Driving on the left requires patience, a good co-pilot, and a lot of gorgeous scenery to take in!

Yesterday we left Dublin(so sad...LOVED Dublin!), and we picked up our rental car at Hertz back near the airport. We had been worried about what type of car we were going to get, but Matt was excited to drive a different European model car like a Peugoet. But, low and behold, we got a Volkswagen. It was a Polo though, not available in the USA, which Matt was excited about. Somewhat like a VW Golf...a little smaller, but with a lot of kick.

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On the M1... 

On the M1... 

The drive from Dublin to Belfast is only an hour and 15 minutes, crazy to think that the Republic of Ireland is really that close to the north, still under United Kingdom rule and government. We did enjoy some historic sites along the way, which were very easy to get to and Matt was able to experience driving on the narrow country roads. 

First stop was the Hill of Tara. Hill of Tara was the high seat of Ireland's oldest kings, where they performed ceremonies and had their grand feasts, all in tunnels dug under the ground.

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All of the humps in the grass were once tunnels and caverns. 

All of the humps in the grass were once tunnels and caverns. 

The Prisoners Keep

The Prisoners Keep

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One thing I loved about visiting this spot, was all of the green, lush grass, beautiful scenery, and the sheep!!! There were tons of sheep roaming around, just munching on the grass. They didn't seem to mind us or the Hill of Tara. I also loved not having bus loads of tourists around, which, I know we are tourists as well, but there are tourists and then there are  tourists...

Parking lot at Mellifont Abbey...Abbey ruin in the back... 

Parking lot at Mellifont Abbey...Abbey ruin in the back... 

Our next stop in the area known as the Boyne Valley, was the beautiful Mellifont Abbey. Such a gorgeous place! 

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Mellifont Abbey was the first Cistercian abbey formed in 1142 by Saint Malachy on the banks of the River Mattock.  By 1170, there were over 100 monks living at the abbey. In 1539, the abbey was closed by Henry VIII. He gave the monks a settlement and sold the abbey to Edward Moore, who then turned it into a manor house. The abbey/house fell to ruin afterwards, being used as headquarters for William of Orange during the Battle of the Boyne in 1690. After it was abandoned, many of the towns people of Drogheda came to the empty manor house and would chisel the stones to be used for things in their town, leaving the place in ruin.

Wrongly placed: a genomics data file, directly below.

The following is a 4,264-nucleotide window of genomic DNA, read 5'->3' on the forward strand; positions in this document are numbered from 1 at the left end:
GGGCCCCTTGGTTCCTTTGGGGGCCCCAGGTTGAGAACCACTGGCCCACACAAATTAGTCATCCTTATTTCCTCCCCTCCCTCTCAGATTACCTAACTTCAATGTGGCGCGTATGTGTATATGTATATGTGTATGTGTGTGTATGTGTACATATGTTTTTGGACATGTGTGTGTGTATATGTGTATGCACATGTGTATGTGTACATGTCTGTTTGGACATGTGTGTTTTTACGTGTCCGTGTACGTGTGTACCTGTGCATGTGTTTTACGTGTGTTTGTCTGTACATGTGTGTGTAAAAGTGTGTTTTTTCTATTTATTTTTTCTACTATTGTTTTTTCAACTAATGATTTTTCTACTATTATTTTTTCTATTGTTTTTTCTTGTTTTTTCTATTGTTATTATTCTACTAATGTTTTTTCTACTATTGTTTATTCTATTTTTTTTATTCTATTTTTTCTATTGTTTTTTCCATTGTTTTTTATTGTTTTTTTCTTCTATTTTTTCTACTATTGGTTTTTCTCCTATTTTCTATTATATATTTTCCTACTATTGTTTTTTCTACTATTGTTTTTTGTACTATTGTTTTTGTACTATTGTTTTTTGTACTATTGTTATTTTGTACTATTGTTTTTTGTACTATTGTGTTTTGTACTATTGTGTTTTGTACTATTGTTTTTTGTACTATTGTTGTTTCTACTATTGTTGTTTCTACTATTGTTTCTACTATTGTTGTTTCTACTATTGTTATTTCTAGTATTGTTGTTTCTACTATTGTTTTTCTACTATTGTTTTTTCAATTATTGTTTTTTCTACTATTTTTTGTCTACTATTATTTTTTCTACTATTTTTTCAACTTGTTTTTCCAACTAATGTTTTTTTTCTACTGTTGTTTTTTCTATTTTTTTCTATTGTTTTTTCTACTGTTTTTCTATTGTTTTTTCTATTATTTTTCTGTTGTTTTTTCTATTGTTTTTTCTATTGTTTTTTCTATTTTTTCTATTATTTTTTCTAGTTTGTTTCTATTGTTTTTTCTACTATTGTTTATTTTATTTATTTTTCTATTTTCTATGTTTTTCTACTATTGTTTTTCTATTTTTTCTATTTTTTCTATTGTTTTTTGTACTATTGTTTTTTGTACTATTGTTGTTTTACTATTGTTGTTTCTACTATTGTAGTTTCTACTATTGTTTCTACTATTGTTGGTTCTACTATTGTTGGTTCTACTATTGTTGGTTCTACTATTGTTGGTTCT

Model of what it used to look like... 

Model of what it used to look like... 

What it looks like today. 

What it looks like today. 

Chapel interior

Chapel interior

There is a small chapel still standing and a part of the monks octagonal wash house. 

Tiled floors...beautiful! 

Tiled floors...beautiful! 

Part of the wash house. 

Part of the wash house. 

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There is a lot of history in the Boyne Valley on the way to Belfast. We were heading there from Mellifont Abbey, when our GPS took us on a detour, but a good detour. We followed it down a road that turned into a gated road, which suddenly was open fields and old cannons...cannons?? It turned out, we stumbled upon the site of the Battle of the Boyne, a happy accident. 

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The Battle of the Boyne occurred in 1690, and if you ask some was the crowning start to Ireland's ongoing conflicts between Catholics and Protestants. The conflict was between James II of England and Scotland who was Catholic and William of Orange, who was a Protestant. William of Orange had overthrown James II of England in 1688 and had become William the III of England and Scotland. James II wanted his title and lands back, but to no avail. 

Gardens

Gardens

The manor house was built several years later, in the 1700s. But it features a huge English style walled garden and several walkways and paths all around the battle fields and surrounding grounds. 

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The battlefields were beautiful and very peaceful. There were several people out for walks on the various paths and having picnics on the lawn. If I lived in Dublin, it would be a great spot to get away for the day! 30 minutes outside of Dublin, and they had a tea room that over looked the gardens. I sadly, did not have tea. We needed to get on the road to Belfast.

I can't even try to put Belfast and Northern Ireland into this blog. The city's history warrants its own blog page. I will say this, our one cabbie in Dublin wasn't exactly wrong when he said Belfast has a different feeling to it...but at the same time, it is definitely a city worth visiting on your travels to Ireland. 

So, for now, I will leave you with the Boyne Valley and my new sheep friends! I am off to research our trip to Titanic Museum tomorrow! Cheers and thanks for reading!